Preparation of Test Samples:

Sample for in vitro study were prepared by dissolving and suspending 2.5gm of each extract in 25ml of distilled water to obtain a stock solution of 100mg per ml. Acacia gum was used as suspending agent. From the stock solution different working dilutions were prepared to get concentrations of 10mg/ml, 25mg/ml, and 50mg/ml.


Anthelmintic Activity:

The anthelmintic activity was performed according to the method of Ghosh et el.21 on adult Indian earthworm Pheritima Posthuma due to its anatomical and physiological resemblance with the intestinal roundworm parasite of human beings.22-25


Earthworms are divided into three groups, consisting of six worms in each group and released into 20 ml of desired formulation. All earthworms were of approximately equal size. Group I is served as control, receives only normal saline, Group II serves as standard, received standard drug Piperazine Citrate (10mg/ml). Group III serves as alcoholic extract of different concentrations (10mg/ml, 25mg/ml, and 50mg/ml.).


Observations were made for time taken to paralysis and the death of individual worms. Paralysis was said to be occurred when no movement of any sort could be observed except the worms were shaken vigorously. Death was said to occur when the worm lost the motility followed with fading away of the body color.



As shown in the Table-1 the data revealed that seeds extract of Moringa olifera at the concentration of 10 mg/ml showed the time of paralysis and death at 52.50 minutes and 71.80 minutes respectively. For concentration of 25mg/ml, the paralysis and the death time was found 41.80 minutes and 59.20 minutes respectively. At the concentration of 50mg/ml time was 33.10 minutes for paralysis and 46.10 minutes for death. While in Cucurbita maxima seeds extract at the concentration of 10mg/ml, the time of paralysis and death was found to be 110.50 minutes and 182.50 minutes respectively. At concentration of 25 mg/ml, it was 72.20 minutes for paralysis and 140.50 minutes for death. For concentration at 50mg/ml, the time of paralysis and death was 56.40 minutes and 126.32 minutes respectively .In case of, Solanum surattense fruits the time of paralysis and death was 34.20 minutes and 47.40 minutes respectively at concentration of 10 mg/ml. At concentration of 25 mg/ml, the time of paralysis and death was 24.50 minutes and 34.60 minutes respectively. At 50 mg/ml concentration, the time of paralysis and death was 15.30minutes and 22.20 minutes respectively. The observations with piperazine citrate showed that time of paralysis and death was 22.4 minutes and 46.5 minutes respectively for concentration of 10 mg/ml.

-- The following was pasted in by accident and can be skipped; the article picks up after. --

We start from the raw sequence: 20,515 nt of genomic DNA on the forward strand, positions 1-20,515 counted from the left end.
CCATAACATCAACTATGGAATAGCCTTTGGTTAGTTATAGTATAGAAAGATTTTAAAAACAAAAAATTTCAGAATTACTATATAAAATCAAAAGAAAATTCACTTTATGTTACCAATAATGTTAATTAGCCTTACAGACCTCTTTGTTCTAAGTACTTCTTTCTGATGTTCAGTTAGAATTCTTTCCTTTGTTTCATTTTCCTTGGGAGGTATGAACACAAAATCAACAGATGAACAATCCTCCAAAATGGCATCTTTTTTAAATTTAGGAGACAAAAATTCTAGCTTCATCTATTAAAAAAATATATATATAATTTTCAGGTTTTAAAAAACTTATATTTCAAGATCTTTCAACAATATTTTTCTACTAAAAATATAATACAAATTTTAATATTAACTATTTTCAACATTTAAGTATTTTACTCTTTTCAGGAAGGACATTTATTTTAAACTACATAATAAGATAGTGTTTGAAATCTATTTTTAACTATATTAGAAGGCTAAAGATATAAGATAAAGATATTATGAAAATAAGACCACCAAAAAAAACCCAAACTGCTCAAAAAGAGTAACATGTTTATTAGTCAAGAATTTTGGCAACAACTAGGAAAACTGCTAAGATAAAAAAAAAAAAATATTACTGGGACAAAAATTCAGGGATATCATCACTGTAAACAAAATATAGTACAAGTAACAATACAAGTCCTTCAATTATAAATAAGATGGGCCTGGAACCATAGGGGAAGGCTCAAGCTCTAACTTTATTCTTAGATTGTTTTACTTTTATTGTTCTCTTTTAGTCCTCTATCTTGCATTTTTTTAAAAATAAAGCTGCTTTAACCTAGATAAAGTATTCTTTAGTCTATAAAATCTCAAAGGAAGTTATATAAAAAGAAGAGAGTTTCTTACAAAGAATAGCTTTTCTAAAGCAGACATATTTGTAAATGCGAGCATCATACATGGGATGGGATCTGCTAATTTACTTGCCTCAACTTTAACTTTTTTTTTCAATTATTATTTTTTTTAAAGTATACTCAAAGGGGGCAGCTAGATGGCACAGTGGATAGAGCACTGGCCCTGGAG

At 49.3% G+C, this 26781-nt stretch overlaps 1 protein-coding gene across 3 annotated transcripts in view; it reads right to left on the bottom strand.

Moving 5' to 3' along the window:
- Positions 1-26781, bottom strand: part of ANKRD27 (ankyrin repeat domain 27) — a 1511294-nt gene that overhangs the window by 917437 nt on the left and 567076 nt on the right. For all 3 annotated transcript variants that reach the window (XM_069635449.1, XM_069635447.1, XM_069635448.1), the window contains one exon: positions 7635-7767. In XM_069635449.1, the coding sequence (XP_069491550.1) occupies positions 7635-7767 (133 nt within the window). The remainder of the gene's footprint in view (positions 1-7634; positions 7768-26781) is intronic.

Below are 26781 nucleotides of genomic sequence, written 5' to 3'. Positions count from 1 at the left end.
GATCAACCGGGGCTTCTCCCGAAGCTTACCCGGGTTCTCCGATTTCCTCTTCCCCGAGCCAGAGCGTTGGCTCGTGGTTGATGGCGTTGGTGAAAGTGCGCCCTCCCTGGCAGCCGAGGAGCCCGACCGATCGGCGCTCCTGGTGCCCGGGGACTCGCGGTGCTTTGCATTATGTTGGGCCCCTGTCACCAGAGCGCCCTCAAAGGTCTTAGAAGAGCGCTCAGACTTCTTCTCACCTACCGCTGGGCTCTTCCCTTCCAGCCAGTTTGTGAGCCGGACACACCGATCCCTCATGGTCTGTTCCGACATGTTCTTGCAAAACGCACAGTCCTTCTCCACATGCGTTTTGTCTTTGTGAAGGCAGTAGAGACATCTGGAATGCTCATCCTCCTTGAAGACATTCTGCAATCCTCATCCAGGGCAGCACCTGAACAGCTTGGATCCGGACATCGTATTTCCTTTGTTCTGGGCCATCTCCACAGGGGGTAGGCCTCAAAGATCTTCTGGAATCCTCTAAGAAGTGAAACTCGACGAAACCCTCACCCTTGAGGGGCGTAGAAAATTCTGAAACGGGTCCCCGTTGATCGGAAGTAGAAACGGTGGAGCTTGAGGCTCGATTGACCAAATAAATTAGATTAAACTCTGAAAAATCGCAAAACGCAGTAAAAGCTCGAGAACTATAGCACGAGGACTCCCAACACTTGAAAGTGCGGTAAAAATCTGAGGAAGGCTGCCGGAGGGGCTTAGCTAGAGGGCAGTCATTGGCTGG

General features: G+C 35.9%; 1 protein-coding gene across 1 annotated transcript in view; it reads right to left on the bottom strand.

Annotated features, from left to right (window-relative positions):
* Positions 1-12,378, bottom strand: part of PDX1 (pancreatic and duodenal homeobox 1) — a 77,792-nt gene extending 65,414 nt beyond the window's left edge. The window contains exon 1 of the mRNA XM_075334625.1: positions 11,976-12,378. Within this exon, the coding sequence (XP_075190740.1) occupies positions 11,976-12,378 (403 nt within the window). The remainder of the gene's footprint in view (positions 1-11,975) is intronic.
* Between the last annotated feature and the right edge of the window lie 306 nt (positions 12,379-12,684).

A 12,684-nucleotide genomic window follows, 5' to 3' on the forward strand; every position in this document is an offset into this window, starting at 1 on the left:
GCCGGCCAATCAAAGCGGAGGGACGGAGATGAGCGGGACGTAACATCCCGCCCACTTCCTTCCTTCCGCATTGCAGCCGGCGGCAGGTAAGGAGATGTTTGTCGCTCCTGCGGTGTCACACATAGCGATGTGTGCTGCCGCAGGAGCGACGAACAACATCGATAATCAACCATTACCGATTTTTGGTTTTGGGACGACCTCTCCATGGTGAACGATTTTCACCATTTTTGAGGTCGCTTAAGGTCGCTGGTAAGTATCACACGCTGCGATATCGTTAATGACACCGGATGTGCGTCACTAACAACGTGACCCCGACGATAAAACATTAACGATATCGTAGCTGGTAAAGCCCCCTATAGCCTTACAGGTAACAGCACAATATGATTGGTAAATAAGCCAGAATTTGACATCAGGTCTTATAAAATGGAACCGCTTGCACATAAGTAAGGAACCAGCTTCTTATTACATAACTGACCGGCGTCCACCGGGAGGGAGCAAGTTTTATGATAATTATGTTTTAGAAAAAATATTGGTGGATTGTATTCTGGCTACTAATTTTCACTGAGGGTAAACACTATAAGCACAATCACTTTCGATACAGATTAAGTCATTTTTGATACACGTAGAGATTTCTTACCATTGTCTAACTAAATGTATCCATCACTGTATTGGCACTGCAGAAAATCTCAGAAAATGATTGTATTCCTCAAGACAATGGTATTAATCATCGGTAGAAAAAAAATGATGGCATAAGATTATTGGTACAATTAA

It was observed that Moringa olifera seeds as well as Solanum surattense fruits extracts showed a remarkable anthelmintic potential against Pheretima posthumous. Amongst the three extracts, Solanum suranttense showed better activity as shown in figure-1.


Table-1: Anthelmintic activity of Extracts

Test substance

Concentration mg/ml

Time taken for paralysis (P) in min

Time taken for  Death(D) in min





Piperazine Citrate




Moringa olifera










Cucurbita maxima










Solanum suranttense










All values represent Mean ±SD, n=6 in each group


Figure-1: Comparative studies of death time of standard with extracts



Authors are thankful to Principal and Management of Maharaja’s college of pharmacy for providing the necessary facilities and support for us to carry out this work.



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Received on 20.08.2014       Modified on 04.09.2014

Accepted on 09.09.2014      ©A&V Publications All right reserved

Res.  J. Pharmacognosy & Phytochem. 6(4):Oct. - Dec.2014; Page 187-189